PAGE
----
The number of young people found guilty by the juvenile courts or formally cautioned by police has fallen in England and Wales during the past 15 years. For example, between 1983 and 1993 the proportion of 10- to 13-year-old boys who were found guilty or cautioned for more serious ‘indictable’ offences dropped by 42 per cent, with a corresponding 15 per cent decline among 14- to 17-year-olds.
However, the apparent decrease is almost certainly an illusion. Police-recorded crime statistics and national surveys of the victims of crime both agree that the types of offence most often committed by young people - such as burglary and taking vehicles - have risen dramatically over the same period. Procedural changes appear to account for the discrepancy, especially a growing reluctance to take juveniles to court and an increasing tendency on the part of police to issue unrecorded warnings rather than formal cautions.
The House of Commons Home Affairs Committee suggested in 1993 that one explanation for a higher crime rate and a lower number of juvenile offenders might be an increase in the number of persistent young offenders responsible for a disproportionate volume of crime. But there is no evidence to support this suggestion.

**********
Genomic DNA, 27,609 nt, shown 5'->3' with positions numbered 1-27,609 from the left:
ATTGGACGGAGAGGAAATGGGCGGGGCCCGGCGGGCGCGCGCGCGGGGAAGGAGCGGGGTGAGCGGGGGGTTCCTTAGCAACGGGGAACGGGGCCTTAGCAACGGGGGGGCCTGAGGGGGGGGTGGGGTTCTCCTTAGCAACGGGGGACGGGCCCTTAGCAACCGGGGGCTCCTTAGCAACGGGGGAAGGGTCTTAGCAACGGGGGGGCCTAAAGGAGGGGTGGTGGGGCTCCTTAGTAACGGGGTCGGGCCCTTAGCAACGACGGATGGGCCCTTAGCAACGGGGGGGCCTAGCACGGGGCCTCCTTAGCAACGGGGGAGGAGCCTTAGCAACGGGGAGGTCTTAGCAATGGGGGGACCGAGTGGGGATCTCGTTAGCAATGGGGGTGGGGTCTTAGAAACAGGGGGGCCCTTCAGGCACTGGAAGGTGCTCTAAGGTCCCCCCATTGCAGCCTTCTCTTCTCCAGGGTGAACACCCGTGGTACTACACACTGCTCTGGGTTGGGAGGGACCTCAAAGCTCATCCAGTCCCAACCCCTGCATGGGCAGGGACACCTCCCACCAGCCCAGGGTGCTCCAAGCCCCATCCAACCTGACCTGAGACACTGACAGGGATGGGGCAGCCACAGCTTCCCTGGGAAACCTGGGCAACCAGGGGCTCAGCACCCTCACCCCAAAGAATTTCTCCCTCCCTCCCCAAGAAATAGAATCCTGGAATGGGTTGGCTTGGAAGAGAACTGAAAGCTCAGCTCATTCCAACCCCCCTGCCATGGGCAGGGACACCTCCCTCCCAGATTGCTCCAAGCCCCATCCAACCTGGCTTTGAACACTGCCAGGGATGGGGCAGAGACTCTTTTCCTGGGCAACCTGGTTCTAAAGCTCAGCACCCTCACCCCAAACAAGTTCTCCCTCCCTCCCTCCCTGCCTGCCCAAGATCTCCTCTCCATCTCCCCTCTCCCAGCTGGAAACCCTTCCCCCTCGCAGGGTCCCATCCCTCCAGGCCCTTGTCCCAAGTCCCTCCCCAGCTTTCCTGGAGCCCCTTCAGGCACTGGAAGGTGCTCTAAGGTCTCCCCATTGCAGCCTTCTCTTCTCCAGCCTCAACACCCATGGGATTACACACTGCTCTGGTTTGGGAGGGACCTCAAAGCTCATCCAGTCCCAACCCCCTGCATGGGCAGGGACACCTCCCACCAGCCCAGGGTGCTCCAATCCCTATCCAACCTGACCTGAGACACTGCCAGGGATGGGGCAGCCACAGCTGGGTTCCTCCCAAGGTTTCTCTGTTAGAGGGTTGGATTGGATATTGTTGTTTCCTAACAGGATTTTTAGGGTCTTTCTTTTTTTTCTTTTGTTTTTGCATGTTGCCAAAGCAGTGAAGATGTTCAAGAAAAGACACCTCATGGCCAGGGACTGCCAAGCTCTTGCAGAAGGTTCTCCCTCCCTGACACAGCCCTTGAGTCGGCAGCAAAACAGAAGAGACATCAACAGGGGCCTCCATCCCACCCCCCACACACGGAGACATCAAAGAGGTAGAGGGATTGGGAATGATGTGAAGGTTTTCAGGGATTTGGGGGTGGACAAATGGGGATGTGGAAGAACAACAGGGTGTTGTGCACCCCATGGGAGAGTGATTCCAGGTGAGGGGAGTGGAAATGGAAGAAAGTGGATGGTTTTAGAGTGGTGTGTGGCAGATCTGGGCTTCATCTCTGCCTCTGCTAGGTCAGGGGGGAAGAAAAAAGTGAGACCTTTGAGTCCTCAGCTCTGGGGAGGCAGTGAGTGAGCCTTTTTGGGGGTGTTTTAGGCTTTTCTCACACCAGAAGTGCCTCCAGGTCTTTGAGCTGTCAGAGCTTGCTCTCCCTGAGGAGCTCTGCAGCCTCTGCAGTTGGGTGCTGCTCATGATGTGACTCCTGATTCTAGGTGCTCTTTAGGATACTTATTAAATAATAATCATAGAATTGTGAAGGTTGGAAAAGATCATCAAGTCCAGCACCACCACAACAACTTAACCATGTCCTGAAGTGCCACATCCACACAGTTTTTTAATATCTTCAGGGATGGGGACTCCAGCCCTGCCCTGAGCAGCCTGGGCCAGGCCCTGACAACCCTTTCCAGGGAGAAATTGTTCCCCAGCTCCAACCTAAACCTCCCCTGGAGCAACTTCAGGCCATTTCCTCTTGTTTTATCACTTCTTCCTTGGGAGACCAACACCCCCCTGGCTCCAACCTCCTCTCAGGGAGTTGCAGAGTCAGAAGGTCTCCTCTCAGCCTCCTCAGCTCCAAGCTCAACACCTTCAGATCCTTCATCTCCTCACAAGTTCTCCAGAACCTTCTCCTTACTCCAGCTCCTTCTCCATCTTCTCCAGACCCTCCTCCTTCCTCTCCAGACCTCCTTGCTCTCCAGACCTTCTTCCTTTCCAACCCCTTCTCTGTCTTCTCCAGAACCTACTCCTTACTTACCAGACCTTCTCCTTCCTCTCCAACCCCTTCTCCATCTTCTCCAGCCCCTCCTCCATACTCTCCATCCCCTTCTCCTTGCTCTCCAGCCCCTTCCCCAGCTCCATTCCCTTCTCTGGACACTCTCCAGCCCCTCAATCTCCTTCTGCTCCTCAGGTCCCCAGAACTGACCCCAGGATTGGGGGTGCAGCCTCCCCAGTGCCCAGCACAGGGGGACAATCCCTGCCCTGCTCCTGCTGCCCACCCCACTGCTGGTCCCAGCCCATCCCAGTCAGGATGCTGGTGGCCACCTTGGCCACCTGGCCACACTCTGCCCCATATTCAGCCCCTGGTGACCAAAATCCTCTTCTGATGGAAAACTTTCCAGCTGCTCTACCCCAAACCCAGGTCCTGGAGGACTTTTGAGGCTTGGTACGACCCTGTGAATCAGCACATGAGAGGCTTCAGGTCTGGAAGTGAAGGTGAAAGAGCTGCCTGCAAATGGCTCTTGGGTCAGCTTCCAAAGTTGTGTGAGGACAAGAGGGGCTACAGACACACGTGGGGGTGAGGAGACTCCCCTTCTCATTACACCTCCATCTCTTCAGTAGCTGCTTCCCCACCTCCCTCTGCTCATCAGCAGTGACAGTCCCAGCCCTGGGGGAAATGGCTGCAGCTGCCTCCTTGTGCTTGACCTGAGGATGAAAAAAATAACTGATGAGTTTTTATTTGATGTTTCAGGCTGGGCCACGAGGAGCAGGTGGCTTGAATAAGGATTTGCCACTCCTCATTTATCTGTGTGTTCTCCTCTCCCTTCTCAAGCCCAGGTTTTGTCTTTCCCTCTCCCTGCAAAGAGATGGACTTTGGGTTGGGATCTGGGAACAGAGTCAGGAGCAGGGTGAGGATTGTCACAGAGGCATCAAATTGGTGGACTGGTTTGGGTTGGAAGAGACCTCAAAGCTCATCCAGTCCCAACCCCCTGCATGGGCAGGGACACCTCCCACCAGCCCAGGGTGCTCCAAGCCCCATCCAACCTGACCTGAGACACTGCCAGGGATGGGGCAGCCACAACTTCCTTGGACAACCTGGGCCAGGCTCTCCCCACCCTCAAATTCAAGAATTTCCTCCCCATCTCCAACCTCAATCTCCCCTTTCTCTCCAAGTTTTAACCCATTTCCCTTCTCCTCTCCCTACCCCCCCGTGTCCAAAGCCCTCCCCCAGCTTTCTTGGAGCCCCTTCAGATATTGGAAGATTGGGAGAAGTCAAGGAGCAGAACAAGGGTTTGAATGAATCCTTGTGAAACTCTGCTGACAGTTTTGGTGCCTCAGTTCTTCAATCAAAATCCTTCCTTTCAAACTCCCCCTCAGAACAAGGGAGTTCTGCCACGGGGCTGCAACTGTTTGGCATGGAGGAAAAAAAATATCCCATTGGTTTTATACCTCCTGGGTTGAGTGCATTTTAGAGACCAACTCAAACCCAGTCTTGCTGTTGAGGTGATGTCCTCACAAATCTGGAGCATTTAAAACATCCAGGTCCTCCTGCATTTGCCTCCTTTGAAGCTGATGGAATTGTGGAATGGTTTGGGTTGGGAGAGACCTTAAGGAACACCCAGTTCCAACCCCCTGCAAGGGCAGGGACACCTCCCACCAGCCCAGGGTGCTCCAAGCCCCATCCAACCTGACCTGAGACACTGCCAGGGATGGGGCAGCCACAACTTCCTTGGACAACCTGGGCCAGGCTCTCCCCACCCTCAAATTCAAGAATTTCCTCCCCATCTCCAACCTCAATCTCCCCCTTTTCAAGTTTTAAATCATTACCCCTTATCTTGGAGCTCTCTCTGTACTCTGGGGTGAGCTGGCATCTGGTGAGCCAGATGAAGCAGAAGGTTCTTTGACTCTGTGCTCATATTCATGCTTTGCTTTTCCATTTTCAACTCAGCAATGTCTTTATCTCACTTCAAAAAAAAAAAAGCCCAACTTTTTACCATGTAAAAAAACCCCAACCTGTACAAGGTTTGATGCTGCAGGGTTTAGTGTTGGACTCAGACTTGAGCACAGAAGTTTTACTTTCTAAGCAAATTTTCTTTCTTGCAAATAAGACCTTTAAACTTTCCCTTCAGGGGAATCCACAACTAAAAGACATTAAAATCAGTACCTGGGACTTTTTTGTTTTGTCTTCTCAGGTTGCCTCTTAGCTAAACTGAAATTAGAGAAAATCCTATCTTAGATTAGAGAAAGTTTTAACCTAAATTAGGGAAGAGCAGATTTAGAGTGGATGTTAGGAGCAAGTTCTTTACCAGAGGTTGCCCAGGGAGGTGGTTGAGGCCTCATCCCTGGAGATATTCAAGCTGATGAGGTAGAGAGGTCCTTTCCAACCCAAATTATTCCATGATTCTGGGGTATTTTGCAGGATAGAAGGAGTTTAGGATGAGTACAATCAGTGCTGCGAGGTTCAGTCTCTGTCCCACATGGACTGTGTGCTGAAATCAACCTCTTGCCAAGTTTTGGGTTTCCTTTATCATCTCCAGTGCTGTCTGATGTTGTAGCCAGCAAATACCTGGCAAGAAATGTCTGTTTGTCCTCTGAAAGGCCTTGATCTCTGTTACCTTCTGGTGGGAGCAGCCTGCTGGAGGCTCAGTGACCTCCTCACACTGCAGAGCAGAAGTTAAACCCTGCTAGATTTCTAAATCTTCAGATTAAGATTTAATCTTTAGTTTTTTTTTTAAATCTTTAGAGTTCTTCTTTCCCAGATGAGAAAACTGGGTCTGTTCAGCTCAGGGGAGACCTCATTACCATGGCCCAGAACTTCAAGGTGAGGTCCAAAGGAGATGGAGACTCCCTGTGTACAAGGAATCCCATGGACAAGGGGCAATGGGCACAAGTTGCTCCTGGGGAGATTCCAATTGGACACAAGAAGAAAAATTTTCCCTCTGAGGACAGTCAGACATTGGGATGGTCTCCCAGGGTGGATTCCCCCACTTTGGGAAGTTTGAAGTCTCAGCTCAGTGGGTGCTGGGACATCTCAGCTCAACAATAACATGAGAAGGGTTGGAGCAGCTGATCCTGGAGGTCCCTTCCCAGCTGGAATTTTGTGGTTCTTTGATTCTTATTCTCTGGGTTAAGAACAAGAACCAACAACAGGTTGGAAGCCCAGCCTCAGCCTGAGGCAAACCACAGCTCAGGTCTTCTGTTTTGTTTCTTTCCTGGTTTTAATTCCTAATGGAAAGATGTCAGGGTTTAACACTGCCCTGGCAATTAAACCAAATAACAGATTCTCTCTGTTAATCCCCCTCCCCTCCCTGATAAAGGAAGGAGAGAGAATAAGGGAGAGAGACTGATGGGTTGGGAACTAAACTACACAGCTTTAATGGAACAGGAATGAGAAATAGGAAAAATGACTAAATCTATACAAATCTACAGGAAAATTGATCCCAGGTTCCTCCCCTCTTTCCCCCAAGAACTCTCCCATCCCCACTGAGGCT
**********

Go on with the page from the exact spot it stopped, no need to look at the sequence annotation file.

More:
Editor's comments - [ The decline in the number of young offenders recorded in criminal justice statistics over the last 15 years is almost certainly illusory and many young offenders become habitual criminals. Tackling youth crime is now an imperative, according to a review by David Farrington of the Institute of Criminology.
The Joseph Rowntree Foundation is an independent, non-political body which funds programmes of research and innovative development in the fields of housing, social care and social policy. It supports projects of potential value to policy-makers, decisiontakers and practitioners. It publishes the findings rapidly and widely so that they can inform current debate and practice. ] Reference this?Cryer, J. (Year). This page title in italics. Retrieved date, from <this page's full URL>
In the text: Cryer (year)
Reference : Farrington, D. (2006). Understanding and preventing youth crime (findings). York: Joseph Rowntree Foundation
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